Where can I find a relay??

Discussion in 'General Electronics Chat' started by talco92, Jul 16, 2013.

  1. talco92

    Thread Starter New Member

    Jul 15, 2013
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    Hi everyone,

    You can read the last part as some background for what it's for, but basically I need to find/harvest a relay.
    Where can I find one that's rated above 10A from old electronics?? I have an old Playstation, old computer parts etc.
    Do you think these are salvageable?

    Also if you look at the video below, what is the best way to include the relay into the circuit?
    -----
    I've started a project (building a temperature controller for home brewing beer) and I want to include a relay in it to avoid frying the controller which is rated to 10A. The issue is that when a fridge is connected to the controller and the fridge gets turned on it can draw a current of above 10A for a split second, then drops to 5A or whatever it runs at.

    Here is a video of what the controller will look like (i'm using the video as a guide) http://www.youtube.com/watch?v=30TvX1Zz1-Y




    Cheers!
    Tal
     
  2. Dodgydave

    Distinguished Member

    Jun 22, 2012
    4,969
    744
    I would use a 230Volt coil relay,on the heater output, and let the slave relay connect the heater on using its own N.O. contacts to the mains supply. Ps what beers are we making


    Ebay #130562133118
     
    Last edited: Jul 16, 2013
  3. wayneh

    Expert

    Sep 9, 2010
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    They're everywhere, including auto junk yards. Old TVs and monitors (CRTs) have some, as do old electromechanical stuff like tape players, fax machines, printers, shredders etc. The more modern the device is, the less likely you'll find a relay.
     
  4. talco92

    Thread Starter New Member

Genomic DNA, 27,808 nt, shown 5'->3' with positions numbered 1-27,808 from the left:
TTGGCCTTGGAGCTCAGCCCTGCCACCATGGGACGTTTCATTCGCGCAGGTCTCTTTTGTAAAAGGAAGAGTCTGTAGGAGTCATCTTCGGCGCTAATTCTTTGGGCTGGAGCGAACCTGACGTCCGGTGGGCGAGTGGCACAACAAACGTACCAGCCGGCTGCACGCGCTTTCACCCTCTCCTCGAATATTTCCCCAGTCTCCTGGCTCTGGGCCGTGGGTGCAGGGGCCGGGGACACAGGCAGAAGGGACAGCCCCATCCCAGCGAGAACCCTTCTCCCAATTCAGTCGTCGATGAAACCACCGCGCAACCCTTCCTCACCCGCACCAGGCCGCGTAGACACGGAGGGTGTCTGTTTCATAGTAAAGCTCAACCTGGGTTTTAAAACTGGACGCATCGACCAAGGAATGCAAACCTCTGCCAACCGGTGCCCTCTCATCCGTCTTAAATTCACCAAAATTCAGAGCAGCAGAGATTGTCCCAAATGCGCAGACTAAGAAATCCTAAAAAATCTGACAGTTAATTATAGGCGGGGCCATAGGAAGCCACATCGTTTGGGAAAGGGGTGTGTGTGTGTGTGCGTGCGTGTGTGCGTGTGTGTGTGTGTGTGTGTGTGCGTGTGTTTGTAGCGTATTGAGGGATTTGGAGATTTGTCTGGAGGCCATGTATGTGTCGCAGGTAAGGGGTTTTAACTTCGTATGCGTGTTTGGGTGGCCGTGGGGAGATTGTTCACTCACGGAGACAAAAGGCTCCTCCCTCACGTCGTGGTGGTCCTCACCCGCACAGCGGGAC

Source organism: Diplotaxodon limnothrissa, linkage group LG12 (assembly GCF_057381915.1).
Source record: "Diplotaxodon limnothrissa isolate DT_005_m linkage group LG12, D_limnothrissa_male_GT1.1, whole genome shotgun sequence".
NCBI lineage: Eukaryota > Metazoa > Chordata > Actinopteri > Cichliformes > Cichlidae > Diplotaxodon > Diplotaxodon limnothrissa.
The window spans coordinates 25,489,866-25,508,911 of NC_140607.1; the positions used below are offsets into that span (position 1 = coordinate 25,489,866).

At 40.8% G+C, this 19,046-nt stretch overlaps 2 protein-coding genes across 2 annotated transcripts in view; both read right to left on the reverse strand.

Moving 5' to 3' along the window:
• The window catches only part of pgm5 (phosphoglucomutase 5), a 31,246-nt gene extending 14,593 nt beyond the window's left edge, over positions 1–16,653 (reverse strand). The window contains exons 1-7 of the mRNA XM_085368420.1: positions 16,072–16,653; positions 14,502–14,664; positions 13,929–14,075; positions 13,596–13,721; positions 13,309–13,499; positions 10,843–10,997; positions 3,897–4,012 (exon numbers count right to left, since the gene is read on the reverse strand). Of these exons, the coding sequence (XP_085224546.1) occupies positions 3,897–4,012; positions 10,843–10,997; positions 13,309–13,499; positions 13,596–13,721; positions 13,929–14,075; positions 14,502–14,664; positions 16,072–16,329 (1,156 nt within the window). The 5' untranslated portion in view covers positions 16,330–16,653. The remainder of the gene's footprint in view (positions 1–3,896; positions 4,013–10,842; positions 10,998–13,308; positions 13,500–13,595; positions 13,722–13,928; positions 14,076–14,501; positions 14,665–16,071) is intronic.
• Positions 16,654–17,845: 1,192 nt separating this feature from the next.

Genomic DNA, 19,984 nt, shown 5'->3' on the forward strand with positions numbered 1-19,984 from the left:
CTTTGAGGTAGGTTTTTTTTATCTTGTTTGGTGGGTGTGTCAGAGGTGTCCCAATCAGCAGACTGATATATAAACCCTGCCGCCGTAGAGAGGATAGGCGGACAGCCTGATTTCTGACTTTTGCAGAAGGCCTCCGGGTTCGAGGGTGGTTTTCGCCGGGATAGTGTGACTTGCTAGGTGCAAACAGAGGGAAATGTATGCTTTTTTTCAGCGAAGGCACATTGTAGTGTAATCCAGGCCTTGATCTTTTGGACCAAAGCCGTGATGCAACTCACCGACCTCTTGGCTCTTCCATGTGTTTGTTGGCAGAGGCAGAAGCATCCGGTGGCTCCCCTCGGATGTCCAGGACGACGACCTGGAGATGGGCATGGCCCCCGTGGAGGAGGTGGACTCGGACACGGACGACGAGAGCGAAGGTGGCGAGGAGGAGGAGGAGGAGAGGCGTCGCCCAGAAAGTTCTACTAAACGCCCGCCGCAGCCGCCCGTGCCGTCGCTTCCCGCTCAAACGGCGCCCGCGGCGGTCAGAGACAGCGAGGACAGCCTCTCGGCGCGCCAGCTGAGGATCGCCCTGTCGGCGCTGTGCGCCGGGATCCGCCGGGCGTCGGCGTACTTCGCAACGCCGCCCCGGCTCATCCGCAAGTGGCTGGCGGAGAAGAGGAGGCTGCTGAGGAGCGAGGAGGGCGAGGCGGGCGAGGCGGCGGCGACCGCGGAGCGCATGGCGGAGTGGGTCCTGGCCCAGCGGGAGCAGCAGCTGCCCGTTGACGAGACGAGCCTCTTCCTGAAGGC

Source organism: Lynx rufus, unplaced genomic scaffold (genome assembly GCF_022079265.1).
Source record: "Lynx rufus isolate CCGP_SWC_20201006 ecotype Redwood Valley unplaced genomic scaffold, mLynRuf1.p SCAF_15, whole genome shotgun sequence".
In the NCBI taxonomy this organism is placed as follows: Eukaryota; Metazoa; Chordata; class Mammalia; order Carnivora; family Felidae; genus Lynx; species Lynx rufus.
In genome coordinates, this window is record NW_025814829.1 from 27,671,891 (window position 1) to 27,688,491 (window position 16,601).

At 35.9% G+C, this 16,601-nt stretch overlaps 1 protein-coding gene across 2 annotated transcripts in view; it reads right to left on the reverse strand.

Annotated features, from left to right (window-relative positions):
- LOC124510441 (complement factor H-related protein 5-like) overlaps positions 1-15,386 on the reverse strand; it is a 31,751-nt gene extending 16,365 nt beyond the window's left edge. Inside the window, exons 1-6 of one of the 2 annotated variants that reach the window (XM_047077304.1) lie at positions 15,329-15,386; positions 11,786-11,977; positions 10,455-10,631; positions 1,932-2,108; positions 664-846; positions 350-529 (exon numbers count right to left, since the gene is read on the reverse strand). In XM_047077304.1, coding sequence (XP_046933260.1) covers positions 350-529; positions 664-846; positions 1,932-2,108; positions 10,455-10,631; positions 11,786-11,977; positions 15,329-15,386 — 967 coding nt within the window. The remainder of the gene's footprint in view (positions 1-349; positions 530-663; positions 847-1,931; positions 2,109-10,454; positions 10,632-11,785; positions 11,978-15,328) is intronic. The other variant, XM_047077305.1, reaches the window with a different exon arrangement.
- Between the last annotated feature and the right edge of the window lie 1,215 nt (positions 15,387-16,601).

Jul 15, 2013
    9
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    Thanks guys.
    currently brewing a Belgian Amber Ale. Should be delicious.

    What does an old relay look like?
    And if I do find one, can I just desolder it and put it directly into the circuit without any diodes or capacitors or any other components?

    cheers
     
  5. talco92

    Thread Starter New Member

    Jul 15, 2013
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    I found one in a CRT monitor identical to this:
    http://www.topchipcomponentes.com.br/fotos/SAM_1552.jpg

    I can't find any spec sheets on this type though because they're pretty outdated.
    Do you know what the '65A' means? or tv-3 or tv-4??
    I'm really new to all of this so I'll probably need it all explained :S
     
  6. Gibson486

    Member

    Jul 20, 2012
    199
    12
    Use a NTC thermistor?
     
  7. wayneh

    Expert

    Sep 9, 2010
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    They're usually in a plastic box, more-or-less cube shaped or a bit rectangular, and seem to be mostly black these days. Since they're fairly large compared to other components, maybe 3/4" on a side, they usually have decent markings to quote their ratings. On the pin side, after removal from a circuit board, you'll often find the wiring diagram showing which pin is which. Just post a picture here if you have any doubt.
    Probably not. Pleas don't risk anything until you get more help. Sketch out what you want to do and post your diagram here. You'll get plenty of good feedback.
     
  8. Stuntman

    Active Member

    Mar 28, 2011
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    I've gathered all kinds of 1-5A relays IIRC, old modems were a hot spot for quite a few.

    As for the high current stuff, 10A isn't a deal breaker, but I don't recall ever pulling something quite that robust off of any old electronics (there was a time I was quite the scavenger... mostly old computers).
     
  9. talco92

    Thread Starter New Member

    Jul 15, 2013
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    0
    A thermistor is set to become a resistor at a certain temperature right?
    If so, it wouldn't help me as I want to set the temp controller to maintain varying temperatures depending on the stage of the beer making (I.e 70deg C when mashing, 20 deg C when fermenting, 4deg C when cold crashing etc. etc. etc.)


    EDIT: also, the temperature probe is about 2 meters long and so whatever it is measuring will have a completely different temperature to the circuit.

    EDIT EDIT: oops, just did some more reading: